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Repealing the Alternative & Renewable Energy Portfolio Act Passes in the House

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Emotions were high in the House Chamber Thursday as House Bill 2001 was on its third reading and up for a vote.

Fireworks went off in the House Chamber as Delegates discussed whether or not to pass House Bill 2001. By the end, more than half of the Democrats chose to support the bill, but not all of them agreed quietly.

If passed, utility companies would no longer be required to make 25% of their energy come from renewable energy sources like solar or wind. This would instead put all the energy output back on coal, potentially creating more jobs and bring more money back in the state.

Delegate Joshua Nelson brought into perspective the jobs lost since the House Bill 103 was passed in 2009; the bill originally behind making the rule.

“Since 2012, six plants have shut down, partially due to anticipation from increased scrutiny, from bills like this, and from the EPA, and from the anti-coal, anti-coal miner climate that exists in Washington, DC.," said Nelson, "From 2011 to 2014, we have lost 7,000 coal jobs in the state of West Virginia, and that is completely unacceptable, and almost solely due to market manipulation.”

Tensions arose when Delegate Nancy Guthrie stood to call out those in favor of the bill, saying it was a step backward for the state.

“What I can’t understand is why this body that wants to make a name for itself, that wants to move this state forward, isn’t embracing every possible energy source at our finger tips," said Guthrie, "In the Eastern panhandle, we have geothermal that we could be tapping into; we have an abundance supply of water. People who are using solar, our municipalities included, are saving on their energy costs, and a lot of those municipalities were hard pressed to save the light bill. Customers are saving money, because they’ve incorporated solar into their portfolio and are selling back. So rates are coming down for those folks who are smart enough to get away from just one source. We are going to wear coal around our neck, like a yoke that will drag all of us down.”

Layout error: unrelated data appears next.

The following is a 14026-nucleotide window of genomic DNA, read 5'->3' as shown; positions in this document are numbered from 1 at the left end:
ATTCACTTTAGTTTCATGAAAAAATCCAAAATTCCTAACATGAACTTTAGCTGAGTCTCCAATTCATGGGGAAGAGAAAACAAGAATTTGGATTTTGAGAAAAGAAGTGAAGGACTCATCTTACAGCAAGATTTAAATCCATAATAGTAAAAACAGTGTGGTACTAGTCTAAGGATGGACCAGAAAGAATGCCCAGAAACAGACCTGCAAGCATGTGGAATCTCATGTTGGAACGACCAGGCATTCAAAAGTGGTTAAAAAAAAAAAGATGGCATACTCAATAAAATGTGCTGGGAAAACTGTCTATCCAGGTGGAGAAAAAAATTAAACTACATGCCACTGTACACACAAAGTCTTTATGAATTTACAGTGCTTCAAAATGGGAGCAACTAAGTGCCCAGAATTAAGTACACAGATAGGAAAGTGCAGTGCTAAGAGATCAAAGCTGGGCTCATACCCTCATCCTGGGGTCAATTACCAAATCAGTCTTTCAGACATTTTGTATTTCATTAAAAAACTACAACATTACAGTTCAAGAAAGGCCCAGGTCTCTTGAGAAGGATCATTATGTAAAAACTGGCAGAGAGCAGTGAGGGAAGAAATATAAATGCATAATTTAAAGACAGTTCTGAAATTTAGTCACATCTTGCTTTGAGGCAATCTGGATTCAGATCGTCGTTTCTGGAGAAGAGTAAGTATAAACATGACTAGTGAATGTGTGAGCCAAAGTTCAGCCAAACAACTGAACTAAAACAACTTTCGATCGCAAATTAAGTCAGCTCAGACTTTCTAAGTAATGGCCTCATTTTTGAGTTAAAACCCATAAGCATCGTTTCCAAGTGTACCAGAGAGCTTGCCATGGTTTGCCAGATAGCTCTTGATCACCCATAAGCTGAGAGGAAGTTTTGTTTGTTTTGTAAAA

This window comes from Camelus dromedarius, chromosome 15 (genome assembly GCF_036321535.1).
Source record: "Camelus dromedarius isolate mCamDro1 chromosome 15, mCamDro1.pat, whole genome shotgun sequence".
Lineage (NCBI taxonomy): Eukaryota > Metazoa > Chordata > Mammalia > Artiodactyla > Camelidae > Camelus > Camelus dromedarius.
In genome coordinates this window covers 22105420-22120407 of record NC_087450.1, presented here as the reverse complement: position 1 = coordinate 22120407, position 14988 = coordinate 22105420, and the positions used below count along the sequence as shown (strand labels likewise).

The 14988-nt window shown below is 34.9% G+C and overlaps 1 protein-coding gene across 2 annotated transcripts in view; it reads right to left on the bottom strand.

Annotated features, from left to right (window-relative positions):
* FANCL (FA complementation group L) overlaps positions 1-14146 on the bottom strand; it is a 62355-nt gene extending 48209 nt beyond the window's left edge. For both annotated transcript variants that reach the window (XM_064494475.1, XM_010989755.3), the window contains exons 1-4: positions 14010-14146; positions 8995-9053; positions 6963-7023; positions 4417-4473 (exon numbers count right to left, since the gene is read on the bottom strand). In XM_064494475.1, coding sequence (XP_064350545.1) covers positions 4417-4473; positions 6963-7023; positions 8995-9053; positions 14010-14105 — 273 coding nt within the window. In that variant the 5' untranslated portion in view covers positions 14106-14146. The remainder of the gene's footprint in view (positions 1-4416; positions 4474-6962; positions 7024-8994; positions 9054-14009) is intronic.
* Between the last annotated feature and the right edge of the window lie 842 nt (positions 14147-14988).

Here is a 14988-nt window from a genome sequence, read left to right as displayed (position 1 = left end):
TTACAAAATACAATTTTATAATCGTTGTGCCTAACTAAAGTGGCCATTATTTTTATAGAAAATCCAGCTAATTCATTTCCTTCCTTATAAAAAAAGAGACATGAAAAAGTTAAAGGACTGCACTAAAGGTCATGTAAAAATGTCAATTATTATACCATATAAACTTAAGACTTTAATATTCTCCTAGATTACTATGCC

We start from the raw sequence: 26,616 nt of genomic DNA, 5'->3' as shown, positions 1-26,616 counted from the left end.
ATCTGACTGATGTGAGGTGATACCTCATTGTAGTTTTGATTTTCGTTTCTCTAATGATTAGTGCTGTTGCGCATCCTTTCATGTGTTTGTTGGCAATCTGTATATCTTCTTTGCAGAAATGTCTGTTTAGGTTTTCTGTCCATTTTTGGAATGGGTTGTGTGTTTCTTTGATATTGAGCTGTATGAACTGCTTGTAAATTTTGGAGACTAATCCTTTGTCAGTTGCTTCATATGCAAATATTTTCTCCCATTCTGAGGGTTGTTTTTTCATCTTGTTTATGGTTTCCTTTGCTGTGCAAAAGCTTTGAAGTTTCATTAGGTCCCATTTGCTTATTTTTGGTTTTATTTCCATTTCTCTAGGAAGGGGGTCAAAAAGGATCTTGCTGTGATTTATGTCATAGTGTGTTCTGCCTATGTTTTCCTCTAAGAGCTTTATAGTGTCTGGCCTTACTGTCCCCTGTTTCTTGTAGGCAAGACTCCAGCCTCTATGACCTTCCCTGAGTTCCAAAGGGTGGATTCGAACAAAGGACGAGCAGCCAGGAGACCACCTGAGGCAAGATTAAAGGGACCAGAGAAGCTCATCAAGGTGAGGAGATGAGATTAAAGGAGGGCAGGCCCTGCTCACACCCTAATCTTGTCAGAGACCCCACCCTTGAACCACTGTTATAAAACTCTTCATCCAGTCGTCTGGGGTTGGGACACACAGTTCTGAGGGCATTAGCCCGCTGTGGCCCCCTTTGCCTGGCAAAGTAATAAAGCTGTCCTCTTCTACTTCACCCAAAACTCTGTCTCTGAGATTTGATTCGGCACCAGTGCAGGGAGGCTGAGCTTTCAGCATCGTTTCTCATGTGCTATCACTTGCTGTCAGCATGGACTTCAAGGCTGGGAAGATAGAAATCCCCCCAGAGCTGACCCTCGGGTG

Republican Delegates were outraged and deeply offended by Guthrie’s statements.

“We’re talking about this black rock right here," said Delegate Gary Howell, "The gentlelady from Kanawha County said that this is a yoke hanging around the neck of West Virginia, but beauty is in the eye of the beholder, and this is made out of carbon, and there’s something else made out of carbon and that’s diamond. I see this as the diamond necklace hanging around the neck of West Virginia.”

Delegate Randy Smith stood to fight back against anyone opposed to repealing the bill. He said that after the bill was passed six years ago, then Governor Joe Manchin took it to Washington to show it off.

“What did that say to the coal miners in the state of West Virginia," asked Smith, "what did that tell us, me, my colleagues here, there’s a lot of us here, the retired coal miners, or laid off coal miners, or ones going into different fields? What did this bill say to us coal miners? Did it say we’re behind you, we got your back? No, that’s not what it said, it said, we’re on your side, Mr. President. And I can tell you one thing right now, I’m not on his side, and I’m glad that the lot of you have woke up and seen just what this is worth. It’s a slap in the face to us coal miners.”

Delegate John Shott was one of the last to speak. He spoke to both sides saying this bill would not hold the state down.

“A lot was mentioned earlier about our failure to diversify. Folks, if we pass this bill, there’s nobody going to put handcuffs on us and say you can’t diversify," noted Shott, "We will diversify as the market allows, and we can protect our folks, especially our disabled, our elderly, those on fixed incomes, without burdening them with an unneeded expense that the restrictions, the mandates of this act now put on them.”

House Bill 2001 was passed 95 to 4.


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